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How not to fall foul of Disability Discrimination with your marketing

How not to fall foul of Disability Discrimination with your marketing

By Jeff Mills, Managing Director of Xenos EMEA.
Accessibility has become a growing concern for businesses, in terms of customer-facing electronic communication (e.g. documents) and websites.

In the case of presenting individual documents online to a user, more often than not PDF files are used as the primary for customer-facing documents, such as monthly statements or invoices.

At the same time, these files present significant challenges when it comes to a specific but ever-growing sector of the population: visually-impaired people using assistive technologies (i.e. screen readers).
The reason for the growing concern over PDF delivery is a matter of demographics and legislation. As baby-boomers continue to age, the needs of the visually impaired using assistive technologies are growing exponentially.

The Disability Discrimination Act 1995 states that it is unlawful for a provider of goods or services (including government agencies) to discriminate against a disabled person with regards to access to and use of means of communication and information services. It also states that there is a duty for organisations to make the necessary adjustments to ensure accessibility for all.

The Disability Rights Commission (DRC), in collaboration with BSI, has published PAS 78 which outlines good practice in commissioning accessible websites. PAS 78 covers the general principles of building an accessible website, focusing on the Web technologies (HTML, CSS, JavaScript), as well as rich media formats (such as PDF, Flash, audio and video).
Today, most organisations provide accessible formats to their visually-impaired clients, either through internal consultants or document accessibility services. For example, an HTML-coded website helps blind users using text-to-speech software and/or text-to-Braille hardware.

When text and images are large and/or enlargeable, it is easier for users with poor sight to read and understand the content. Many organisations also make large-print, Braille or audio CDs available for documents.

While this approach is considered acceptable today, it poses risks by exposing personal information to a third party; adds significant and rising costs in producing websites and documents; and for the visually-impaired community, is not their preferred vehicle for delivery of information.
What’s more, specialised documents generally delay delivery of information to this customer segment. While most outsourcers promise turnarounds of 48 hours or more, market research indicates most visually-impaired customers receive their statements a month after typical delivery.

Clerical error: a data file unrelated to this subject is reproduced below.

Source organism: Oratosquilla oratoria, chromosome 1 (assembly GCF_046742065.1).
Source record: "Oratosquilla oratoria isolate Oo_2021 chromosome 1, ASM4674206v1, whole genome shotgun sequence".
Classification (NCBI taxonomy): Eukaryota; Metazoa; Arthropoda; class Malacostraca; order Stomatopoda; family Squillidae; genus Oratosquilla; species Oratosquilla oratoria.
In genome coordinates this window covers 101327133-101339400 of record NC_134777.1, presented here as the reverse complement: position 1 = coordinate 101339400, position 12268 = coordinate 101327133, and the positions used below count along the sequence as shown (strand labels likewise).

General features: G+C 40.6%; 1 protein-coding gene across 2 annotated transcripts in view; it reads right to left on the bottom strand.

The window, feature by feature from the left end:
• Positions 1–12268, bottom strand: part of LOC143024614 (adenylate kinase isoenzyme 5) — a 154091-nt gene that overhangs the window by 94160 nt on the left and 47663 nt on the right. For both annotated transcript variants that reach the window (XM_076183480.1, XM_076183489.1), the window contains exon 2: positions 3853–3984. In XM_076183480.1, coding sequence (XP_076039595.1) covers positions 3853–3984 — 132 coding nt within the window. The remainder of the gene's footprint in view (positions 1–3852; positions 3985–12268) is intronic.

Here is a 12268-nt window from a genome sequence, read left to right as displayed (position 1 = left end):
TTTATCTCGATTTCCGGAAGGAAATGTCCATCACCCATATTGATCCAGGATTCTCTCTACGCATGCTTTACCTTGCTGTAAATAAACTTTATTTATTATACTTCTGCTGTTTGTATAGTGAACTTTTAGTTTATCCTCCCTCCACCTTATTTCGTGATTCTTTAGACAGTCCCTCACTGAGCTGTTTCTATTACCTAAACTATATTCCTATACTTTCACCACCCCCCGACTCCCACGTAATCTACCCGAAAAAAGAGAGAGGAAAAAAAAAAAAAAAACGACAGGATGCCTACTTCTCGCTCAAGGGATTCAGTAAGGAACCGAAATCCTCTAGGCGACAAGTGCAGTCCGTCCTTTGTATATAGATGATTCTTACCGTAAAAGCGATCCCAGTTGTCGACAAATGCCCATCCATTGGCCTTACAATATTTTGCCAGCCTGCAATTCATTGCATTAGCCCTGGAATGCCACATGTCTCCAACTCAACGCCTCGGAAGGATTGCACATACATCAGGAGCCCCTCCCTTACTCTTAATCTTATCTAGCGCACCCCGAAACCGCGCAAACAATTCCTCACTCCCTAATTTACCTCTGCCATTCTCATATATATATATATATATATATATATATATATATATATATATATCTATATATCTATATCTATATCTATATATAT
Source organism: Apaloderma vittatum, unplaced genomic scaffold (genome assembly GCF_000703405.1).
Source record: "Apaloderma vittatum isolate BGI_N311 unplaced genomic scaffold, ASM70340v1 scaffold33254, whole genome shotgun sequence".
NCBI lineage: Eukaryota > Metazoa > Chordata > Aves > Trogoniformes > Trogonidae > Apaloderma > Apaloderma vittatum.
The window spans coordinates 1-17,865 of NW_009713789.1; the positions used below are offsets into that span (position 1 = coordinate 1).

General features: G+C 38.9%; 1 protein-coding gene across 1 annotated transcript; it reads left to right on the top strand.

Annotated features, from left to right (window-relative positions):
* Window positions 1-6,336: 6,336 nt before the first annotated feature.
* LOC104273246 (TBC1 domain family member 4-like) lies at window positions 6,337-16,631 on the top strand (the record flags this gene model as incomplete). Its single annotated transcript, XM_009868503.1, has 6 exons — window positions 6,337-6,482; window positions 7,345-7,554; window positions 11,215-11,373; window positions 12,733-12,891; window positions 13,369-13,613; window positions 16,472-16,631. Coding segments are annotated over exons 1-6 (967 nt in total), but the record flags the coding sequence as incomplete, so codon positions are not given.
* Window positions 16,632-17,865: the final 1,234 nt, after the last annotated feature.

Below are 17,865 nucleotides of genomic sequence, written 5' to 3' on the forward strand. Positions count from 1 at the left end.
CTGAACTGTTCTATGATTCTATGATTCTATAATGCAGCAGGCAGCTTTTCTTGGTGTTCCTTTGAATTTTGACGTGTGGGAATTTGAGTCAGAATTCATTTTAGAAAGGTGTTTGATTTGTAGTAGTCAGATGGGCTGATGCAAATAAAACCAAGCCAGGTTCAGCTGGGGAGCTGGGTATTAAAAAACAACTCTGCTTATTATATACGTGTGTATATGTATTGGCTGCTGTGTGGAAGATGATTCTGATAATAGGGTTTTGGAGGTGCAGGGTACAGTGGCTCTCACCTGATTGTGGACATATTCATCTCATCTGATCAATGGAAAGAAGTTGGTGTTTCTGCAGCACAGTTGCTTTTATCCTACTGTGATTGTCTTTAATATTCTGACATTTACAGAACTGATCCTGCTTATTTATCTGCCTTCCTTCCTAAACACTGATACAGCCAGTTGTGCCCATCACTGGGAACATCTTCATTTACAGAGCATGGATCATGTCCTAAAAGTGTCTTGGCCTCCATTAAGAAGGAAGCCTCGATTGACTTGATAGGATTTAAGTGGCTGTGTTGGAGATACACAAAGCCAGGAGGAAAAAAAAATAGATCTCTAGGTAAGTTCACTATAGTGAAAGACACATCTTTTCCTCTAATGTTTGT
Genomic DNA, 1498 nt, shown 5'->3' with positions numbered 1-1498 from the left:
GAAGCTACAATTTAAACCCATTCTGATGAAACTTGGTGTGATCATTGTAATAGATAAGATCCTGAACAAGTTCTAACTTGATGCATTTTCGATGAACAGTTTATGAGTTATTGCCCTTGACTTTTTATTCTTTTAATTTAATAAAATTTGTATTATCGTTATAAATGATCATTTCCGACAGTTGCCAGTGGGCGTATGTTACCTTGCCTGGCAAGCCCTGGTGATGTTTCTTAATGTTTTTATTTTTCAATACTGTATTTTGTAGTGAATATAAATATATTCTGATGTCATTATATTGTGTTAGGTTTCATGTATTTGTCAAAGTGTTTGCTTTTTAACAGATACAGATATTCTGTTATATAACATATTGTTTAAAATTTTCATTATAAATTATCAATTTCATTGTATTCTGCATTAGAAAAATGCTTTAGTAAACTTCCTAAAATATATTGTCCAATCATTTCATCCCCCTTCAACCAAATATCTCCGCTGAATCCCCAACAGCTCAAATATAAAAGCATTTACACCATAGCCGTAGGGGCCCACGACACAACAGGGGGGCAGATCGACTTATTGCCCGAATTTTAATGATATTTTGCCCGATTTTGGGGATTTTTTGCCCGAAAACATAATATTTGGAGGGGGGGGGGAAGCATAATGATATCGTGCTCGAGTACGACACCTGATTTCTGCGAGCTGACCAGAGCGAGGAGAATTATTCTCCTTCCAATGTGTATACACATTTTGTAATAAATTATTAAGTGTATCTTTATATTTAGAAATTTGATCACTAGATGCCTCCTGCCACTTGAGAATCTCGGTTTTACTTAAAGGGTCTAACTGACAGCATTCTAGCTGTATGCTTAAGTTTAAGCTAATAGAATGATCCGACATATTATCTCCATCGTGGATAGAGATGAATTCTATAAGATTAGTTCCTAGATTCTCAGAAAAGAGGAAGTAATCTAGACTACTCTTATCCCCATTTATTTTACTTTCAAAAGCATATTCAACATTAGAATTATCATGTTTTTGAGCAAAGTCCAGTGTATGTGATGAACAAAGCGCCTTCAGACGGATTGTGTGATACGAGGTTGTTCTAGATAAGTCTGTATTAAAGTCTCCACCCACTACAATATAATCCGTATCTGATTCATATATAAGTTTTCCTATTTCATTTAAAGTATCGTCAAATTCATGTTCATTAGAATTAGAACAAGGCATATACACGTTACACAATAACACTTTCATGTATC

This limits the impact of transpromotional, or personalised marketing offerings embedded within statements. Today it is essential to provide equal access to all customer segments, for example, the majority of the visually-impaired community have multiple bank accounts, credit cards and savings and investments, all of which require monthly statements.
By way of example, consider a financial services provider with 2.5 million customers. At least 1% of their clients would have some form of visual impairment. Based on receiving three statements per month, the organisation may have to provide almost one million accessible documents per year.

To cost-effectively and efficiently meet current and emerging regulatory requirements, organisations need to invest in  High Volume Transaction Output (HVTO) solutions which can provide accessible formats for all customers, regardless of impairment or assistive technology. This will only become more imperative as the number of visually-impaired individuals grows.
Seeing past the numbers
According to the Royal National Institute for the Blind, there are 156,300 people registered as partially sighted as of 2008, slightly more than are registered blind. Every two years these figures grow steadily by around 0.7%, with around 60% of blind or partially sighted people also having one or more other disabilities.
Assistive technologies for these customers are available, and options are expanding. From screen readers and text-only browsers to Braille printers, the visually-impaired community is actively using technology to browse the web, access documents and purchase products and services.  In order for these devices to work however, documents and websites have to be built with accessibility in mind.
It is also important to note that usability plays a key role in document accessibility. A visually-impaired client will use the document differently than someone who is sighted, especially within the confines of assistive technology such as a screen reader.

Web Content Accessibility Guidelines (WCAG) from The World Wide Web Consortium (W3C) covers the specific standards for building accessible websites and documents. When it comes to PDF files, alternate text has to be defined for links and pictures, tables need to be defined and language for the document has to be selected.

Tagging, which binds the document’s content together and dictates elements such as reading order (screen reader users do not necessarily read left to right and certain content can interfere with the efficiency of the reader), language and alternate text for URLs and graphics.

Compliance with the Disability Discrimination Act means creating processes that are “inclusionary” by nature: in other words, processes that encompass all customer segments without singling out any particular segment or group. With trends leading towards increased regulation and enforcement, it is imperative for organisations to include accessibility in the planning process.

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